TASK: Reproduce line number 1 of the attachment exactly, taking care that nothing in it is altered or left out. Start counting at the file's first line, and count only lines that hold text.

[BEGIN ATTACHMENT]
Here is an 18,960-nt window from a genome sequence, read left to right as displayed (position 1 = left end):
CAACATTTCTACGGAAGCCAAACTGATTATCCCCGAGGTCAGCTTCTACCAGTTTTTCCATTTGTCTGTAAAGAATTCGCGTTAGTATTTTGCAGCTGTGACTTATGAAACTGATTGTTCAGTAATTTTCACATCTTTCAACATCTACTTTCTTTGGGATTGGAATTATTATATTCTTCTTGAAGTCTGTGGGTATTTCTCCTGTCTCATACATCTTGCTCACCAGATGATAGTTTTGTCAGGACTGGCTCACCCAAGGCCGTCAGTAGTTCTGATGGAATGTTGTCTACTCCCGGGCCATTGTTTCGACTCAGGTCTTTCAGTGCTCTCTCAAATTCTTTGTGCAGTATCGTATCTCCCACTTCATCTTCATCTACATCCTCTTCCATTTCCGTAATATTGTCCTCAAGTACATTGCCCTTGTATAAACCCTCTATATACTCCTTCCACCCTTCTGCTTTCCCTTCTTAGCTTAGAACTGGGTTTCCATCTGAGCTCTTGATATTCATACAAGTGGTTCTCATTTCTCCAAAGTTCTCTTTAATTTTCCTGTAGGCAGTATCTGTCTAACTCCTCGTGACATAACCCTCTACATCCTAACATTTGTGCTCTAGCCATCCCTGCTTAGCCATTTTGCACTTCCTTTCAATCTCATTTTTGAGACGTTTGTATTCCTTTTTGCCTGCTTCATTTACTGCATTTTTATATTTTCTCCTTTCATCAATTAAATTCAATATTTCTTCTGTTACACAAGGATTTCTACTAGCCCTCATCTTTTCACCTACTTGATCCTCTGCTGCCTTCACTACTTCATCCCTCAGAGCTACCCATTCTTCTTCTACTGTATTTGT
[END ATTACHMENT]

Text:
Here is an 18,960-nt window from a genome sequence, read left to right as displayed (position 1 = left end):